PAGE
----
Tom Lane writes:
This seems like a solution in search of a problem to me. The most
salient aspect of such processes is that they would necessarily run
as the postgres user
I happen to run my PGQ tickers and londiste daemons as "londiste" user
and make it a superuser (at least while installing, as they need to
install some PL/C stuff). Then there's pgbouncer too, which I always run
as postgres system user, if only to be able to open a socket in the same
directory where postgres opens them (/var/run/postgresql on my system).
The precedent are archive and restore command. They do run as postgres
user too, don't they? I think we could have made walreceiver and
walsender some generic out-of-core facilities too, within this model.
The other common use case is to schedule maintenance (vacuum, cluster
some table, maintain a materialized view, backup), all of which can be
run as postgres user too, only adaptation could be to have a security
So, out of the only scheduler use case, if you want to see some C code
that I'd like to be able to run as a postmaster's child, have a look at
pgqd, the next skytools version ticker daemon, here:http://github.com/markokr/skytools-dev/blob/master/sql/ticker/pgqd.chttp://github.com/markokr/skytools-dev/blob/master/sql/ticker/ticker.c
You'll see mainly a C daemon which connects to some database and calls
stored procedures there. There could be separate schedules in fact, the
main loop for ticking the snapshots, another one for managing the retry
event queue, and yet another one for managing the maintenance
What I think I'd like to have is a user process supervisor as a
postmaster child, its job would be to start and stop the user processes
at the right time frames, and notice their death. A restart policy
should be attached to each child, which is either permanent, transient
or temporary. To avoid infinitely restarting a process, the supervisor
has 2 GUCs, supervisor_max_restarts in supervisor_max_time. Being unable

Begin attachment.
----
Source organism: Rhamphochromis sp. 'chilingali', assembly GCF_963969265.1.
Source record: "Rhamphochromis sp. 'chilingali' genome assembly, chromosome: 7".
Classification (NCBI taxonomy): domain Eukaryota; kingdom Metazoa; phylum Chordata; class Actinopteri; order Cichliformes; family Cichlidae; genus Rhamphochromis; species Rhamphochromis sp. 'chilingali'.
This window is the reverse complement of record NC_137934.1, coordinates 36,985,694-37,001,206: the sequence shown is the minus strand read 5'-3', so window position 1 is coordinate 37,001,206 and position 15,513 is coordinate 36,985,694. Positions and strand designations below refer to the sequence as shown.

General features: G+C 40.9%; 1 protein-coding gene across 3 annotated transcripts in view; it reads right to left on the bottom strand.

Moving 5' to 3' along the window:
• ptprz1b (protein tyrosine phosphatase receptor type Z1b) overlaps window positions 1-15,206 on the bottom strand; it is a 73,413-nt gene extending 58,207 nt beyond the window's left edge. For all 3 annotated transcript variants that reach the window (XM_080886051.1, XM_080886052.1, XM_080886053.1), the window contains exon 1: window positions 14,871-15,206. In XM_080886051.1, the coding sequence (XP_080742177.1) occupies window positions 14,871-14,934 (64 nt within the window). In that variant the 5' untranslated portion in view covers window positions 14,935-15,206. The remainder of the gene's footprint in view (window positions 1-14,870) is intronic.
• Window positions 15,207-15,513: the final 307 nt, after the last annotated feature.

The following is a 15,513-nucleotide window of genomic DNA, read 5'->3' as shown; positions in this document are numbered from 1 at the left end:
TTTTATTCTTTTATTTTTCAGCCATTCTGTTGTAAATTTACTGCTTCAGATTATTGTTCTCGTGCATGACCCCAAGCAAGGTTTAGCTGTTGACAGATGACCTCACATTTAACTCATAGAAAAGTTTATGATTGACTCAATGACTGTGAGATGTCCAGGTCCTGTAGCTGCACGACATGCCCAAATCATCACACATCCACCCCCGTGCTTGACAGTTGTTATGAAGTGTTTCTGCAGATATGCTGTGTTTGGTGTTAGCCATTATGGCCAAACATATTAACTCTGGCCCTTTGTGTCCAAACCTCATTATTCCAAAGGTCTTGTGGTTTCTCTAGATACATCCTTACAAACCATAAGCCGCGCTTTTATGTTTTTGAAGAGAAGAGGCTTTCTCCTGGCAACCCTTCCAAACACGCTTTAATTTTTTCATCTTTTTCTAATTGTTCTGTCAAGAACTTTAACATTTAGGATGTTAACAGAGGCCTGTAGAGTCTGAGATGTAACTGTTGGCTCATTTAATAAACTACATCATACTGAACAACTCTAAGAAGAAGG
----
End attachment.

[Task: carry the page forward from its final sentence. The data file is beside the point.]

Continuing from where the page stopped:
to manage a "user" permanent child process (worker) would trigger a
All of this is heavily inspired by the Erlang approach, which I've found
simple and effective:http://erlang.org/doc/man/supervisor.html
The supervised processes will have to offer a main entry point, which
will get called once the supervisor has forked, in the child process,
and must be prepared to receive SIGHUP, SIGINT and SIGTERM signals.
The setup will get done with the existing custom_variable_classes, and
more generally I guess we're reusing the PGXS and custom .so
The main good reason to have this is to allow extension authors to
develop autonomous daemon in a portable way, benefiting from all those
efforts PostgreSQL made to have a fork() model available on windows et
I guess we need a way to start the same supervised daemon extension code
more than once too, for example several pgbouncer setups on different
ports in different pooling modes.
I still haven't seen a good reason for not using cron or Task Scheduler
or other standard tools.
We're past the scheduler alone. You won't turn archive_command,
restore_command, walsender, walreceiver, pgbouncer or PGQ as a cron job,
but you could have them managed by the postmaster, as plugins.
Your good reason would be less code to keep an eye on :)
Back to the scheduling, you can backup the maintenance schedule with the
database itself. If all they do is call some function, which in my case
the only exception is pg_dump, then you don't need to re-validate then
when you upgrade your OS, or migrate from CentOS to debian or from
developer station running windows to production server running some Unix
Once more, nothing you couldn't implement already. Maybe PostgreSQL is
growing fast enough that now is the time to look at how to enable non
core things to be easily shipped with the core product?
Do we need a PostgreSQL distribution? I know David Wheeler's opinion on
that, and think PGAN + pg_restore friendly extensions + supervised
helper daemons will be huge enablers.